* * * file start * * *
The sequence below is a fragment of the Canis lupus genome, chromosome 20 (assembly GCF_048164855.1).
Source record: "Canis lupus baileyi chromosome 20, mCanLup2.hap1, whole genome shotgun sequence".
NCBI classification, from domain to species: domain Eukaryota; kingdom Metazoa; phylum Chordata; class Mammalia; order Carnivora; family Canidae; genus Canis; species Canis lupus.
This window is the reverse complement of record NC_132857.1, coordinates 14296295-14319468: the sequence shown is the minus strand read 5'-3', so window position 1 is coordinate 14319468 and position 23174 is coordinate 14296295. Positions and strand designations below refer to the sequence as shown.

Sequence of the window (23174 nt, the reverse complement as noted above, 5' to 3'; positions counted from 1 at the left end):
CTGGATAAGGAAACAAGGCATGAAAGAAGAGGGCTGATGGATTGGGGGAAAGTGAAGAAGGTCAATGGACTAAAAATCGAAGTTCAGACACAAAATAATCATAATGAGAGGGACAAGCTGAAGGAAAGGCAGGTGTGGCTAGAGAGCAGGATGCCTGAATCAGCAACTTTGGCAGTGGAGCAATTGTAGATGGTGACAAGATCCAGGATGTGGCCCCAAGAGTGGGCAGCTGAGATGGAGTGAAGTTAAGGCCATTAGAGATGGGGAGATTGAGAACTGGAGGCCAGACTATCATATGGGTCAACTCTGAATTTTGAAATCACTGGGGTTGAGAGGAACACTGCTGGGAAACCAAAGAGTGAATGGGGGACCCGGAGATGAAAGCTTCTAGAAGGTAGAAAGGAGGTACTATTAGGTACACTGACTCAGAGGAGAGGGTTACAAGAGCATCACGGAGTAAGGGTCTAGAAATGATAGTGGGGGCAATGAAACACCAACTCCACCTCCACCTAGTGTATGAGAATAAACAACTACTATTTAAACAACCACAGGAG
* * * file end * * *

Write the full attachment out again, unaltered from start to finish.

The sequence below is a fragment of the Canis lupus genome, chromosome 20 (assembly GCF_048164855.1).
Source record: "Canis lupus baileyi chromosome 20, mCanLup2.hap1, whole genome shotgun sequence".
NCBI classification, from domain to species: domain Eukaryota; kingdom Metazoa; phylum Chordata; class Mammalia; order Carnivora; family Canidae; genus Canis; species Canis lupus.
This window is the reverse complement of record NC_132857.1, coordinates 14296295-14319468: the sequence shown is the minus strand read 5'-3', so window position 1 is coordinate 14319468 and position 23174 is coordinate 14296295. Positions and strand designations below refer to the sequence as shown.

Sequence of the window (23174 nt, the reverse complement as noted above, 5' to 3'; positions counted from 1 at the left end):
CTGGATAAGGAAACAAGGCATGAAAGAAGAGGGCTGATGGATTGGGGGAAAGTGAAGAAGGTCAATGGACTAAAAATCGAAGTTCAGACACAAAATAATCATAATGAGAGGGACAAGCTGAAGGAAAGGCAGGTGTGGCTAGAGAGCAGGATGCCTGAATCAGCAACTTTGGCAGTGGAGCAATTGTAGATGGTGACAAGATCCAGGATGTGGCCCCAAGAGTGGGCAGCTGAGATGGAGTGAAGTTAAGGCCATTAGAGATGGGGAGATTGAGAACTGGAGGCCAGACTATCATATGGGTCAACTCTGAATTTTGAAATCACTGGGGTTGAGAGGAACACTGCTGGGAAACCAAAGAGTGAATGGGGGACCCGGAGATGAAAGCTTCTAGAAGGTAGAAAGGAGGTACTATTAGGTACACTGACTCAGAGGAGAGGGTTACAAGAGCATCACGGAGTAAGGGTCTAGAAATGATAGTGGGGGCAATGAAACACCAACTCCACCTCCACCTAGTGTATGAGAATAAACAACTACTATTTAAACAACCACAGGAG